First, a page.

Use this URL to cite or link to this record in EThOS: https://ethos.bl.uk/OrderDetails.do?uin=uk.bl.ethos.740789
Title: Beastly spaces : geomorphism in the literary depiction of animals
Author: Paddock, Alexandra Angharad
ISNI:       0000 0004 7228 978X
Awarding Body: University of Oxford
Current Institution: University of Oxford
Date of Award: 2016
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Abstract:
In 2010, Simon Estok observed that, "the most immediate question ecocriticism can ask is about how our assumptions about animals affect the natural environment". In this thesis, I respond to this challenge by generating a sustained conversation between the hitherto surprisingly distinct fields of animal studies and ecocriticism. I do this by formulating a new critical concept, that of the geomorphic animal, which I use to show how literary representations of animals often expose the many complex ways in which they constitute space rather than simply inhabiting it. This, in turn, should make them central to future ecocritical readings. I focus on two periods, medieval and modern; the broad historical and generic scope of this thesis is intended to demonstrate the conceptual validity and robustness of geomorphic readings. Chapter One shows how concerns with death and symbiosis are expressed through the earth-bound activities of the geomorphic animals of the Exeter Book riddles. Chapter Two examines geomorphic whales in texts deriving from two related traditions: the Book of Jonah and the Physiologus. Chapters Three and Four focus on modern theatre, which affords distinctive ways of articulating the spatial implications of geomorphism. Chapter Three discusses the literary representation of museums and zoos in terms of the interpretative complexities generated by staging and spectacle. Chapter Four, focusing on mediation, discusses the interplay between animals, viewpoints and place in theatre, also taking into account particular issues arising from the adaptation of plays into films. This argument paves the way to addressing the geomorphic depiction of marginalised humans and human groups, suggesting the critical potential of geomorphism as a means of furthering feminist and post-colonialist aims.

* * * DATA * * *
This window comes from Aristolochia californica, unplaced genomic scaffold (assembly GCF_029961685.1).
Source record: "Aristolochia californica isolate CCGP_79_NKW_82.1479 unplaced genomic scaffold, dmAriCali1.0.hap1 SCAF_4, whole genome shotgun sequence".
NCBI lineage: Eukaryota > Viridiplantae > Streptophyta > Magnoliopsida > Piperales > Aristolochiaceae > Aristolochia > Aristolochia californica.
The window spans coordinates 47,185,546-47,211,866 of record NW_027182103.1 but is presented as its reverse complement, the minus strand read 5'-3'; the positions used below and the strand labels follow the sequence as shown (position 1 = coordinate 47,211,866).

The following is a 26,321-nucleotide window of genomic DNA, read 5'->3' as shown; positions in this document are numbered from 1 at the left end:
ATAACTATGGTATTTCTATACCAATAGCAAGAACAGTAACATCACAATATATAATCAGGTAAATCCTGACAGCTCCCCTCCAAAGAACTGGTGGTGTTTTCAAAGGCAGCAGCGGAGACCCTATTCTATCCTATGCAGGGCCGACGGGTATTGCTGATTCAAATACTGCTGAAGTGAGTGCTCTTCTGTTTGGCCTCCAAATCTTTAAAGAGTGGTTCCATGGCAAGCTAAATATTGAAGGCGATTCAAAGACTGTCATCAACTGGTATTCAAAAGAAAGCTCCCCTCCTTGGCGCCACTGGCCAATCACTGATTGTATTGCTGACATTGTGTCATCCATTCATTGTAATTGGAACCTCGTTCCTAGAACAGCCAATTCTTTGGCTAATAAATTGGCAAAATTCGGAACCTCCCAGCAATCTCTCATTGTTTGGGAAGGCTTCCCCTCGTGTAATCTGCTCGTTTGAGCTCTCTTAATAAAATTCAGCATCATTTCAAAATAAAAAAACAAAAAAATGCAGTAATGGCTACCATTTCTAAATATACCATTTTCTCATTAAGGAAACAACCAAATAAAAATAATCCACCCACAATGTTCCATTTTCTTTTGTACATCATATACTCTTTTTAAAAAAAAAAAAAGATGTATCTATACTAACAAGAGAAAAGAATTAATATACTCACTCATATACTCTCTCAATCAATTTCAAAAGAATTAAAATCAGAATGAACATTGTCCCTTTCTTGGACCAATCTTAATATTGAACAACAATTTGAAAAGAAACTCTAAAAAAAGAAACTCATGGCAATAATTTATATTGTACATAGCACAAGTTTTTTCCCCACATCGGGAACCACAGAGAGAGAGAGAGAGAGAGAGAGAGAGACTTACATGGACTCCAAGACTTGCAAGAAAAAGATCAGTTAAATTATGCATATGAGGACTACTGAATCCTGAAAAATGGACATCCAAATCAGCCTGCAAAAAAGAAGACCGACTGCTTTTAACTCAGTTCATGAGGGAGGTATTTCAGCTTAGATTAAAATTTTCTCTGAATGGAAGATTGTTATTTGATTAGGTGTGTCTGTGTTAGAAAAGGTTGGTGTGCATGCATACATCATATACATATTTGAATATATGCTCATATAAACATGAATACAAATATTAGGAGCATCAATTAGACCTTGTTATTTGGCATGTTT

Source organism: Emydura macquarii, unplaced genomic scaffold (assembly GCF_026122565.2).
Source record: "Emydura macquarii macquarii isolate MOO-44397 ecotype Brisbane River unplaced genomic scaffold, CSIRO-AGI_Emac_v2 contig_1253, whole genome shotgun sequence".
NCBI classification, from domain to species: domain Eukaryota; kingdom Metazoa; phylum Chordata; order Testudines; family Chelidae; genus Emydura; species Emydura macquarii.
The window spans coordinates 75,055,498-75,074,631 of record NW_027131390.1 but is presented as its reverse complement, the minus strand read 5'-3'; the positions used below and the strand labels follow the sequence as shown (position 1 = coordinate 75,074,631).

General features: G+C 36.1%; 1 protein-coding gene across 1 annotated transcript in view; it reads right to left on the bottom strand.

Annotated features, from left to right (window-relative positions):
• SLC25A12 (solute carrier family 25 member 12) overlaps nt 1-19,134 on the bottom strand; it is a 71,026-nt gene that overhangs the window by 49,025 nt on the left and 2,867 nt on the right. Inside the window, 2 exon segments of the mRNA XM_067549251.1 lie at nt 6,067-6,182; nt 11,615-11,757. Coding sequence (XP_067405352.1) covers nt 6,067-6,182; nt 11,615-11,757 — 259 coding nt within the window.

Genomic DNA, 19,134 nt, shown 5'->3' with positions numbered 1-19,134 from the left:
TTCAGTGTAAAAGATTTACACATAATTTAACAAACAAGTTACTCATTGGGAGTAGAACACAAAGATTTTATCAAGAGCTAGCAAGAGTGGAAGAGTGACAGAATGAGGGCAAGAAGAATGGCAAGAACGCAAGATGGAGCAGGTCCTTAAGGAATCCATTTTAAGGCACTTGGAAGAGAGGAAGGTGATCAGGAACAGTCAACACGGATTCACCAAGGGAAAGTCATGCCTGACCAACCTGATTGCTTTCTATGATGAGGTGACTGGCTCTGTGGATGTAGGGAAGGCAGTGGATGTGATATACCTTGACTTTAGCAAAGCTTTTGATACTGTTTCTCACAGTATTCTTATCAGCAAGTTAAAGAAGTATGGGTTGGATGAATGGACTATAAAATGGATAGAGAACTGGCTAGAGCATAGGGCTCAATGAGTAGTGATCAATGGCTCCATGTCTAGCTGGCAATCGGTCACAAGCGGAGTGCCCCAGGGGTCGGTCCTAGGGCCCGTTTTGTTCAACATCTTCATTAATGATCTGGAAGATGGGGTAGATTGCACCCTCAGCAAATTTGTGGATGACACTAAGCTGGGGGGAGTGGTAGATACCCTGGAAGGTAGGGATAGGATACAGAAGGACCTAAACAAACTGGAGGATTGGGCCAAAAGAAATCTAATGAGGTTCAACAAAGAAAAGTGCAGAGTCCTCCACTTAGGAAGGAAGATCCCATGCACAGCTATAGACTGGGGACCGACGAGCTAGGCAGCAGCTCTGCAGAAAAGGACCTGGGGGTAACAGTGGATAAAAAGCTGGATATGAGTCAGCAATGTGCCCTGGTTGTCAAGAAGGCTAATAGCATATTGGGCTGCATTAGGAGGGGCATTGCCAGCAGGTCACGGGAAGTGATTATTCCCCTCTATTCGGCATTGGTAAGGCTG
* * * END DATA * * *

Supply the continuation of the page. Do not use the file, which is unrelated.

Supervisor: Bose, Mishtooni ; Shepherd-Barr, Kirsten Sponsor: Not available
Qualification Name: Thesis (Ph.D.) Qualification Level: Doctoral
EThOS ID: uk.bl.ethos.740789  DOI: Not available
Keywords: Ecocriticism in literature ; Animal Studies ; hondwyrm ; whales ; theatre ; Patience ; medieval ; geomorphic ; Equus ; riddles ; zoos
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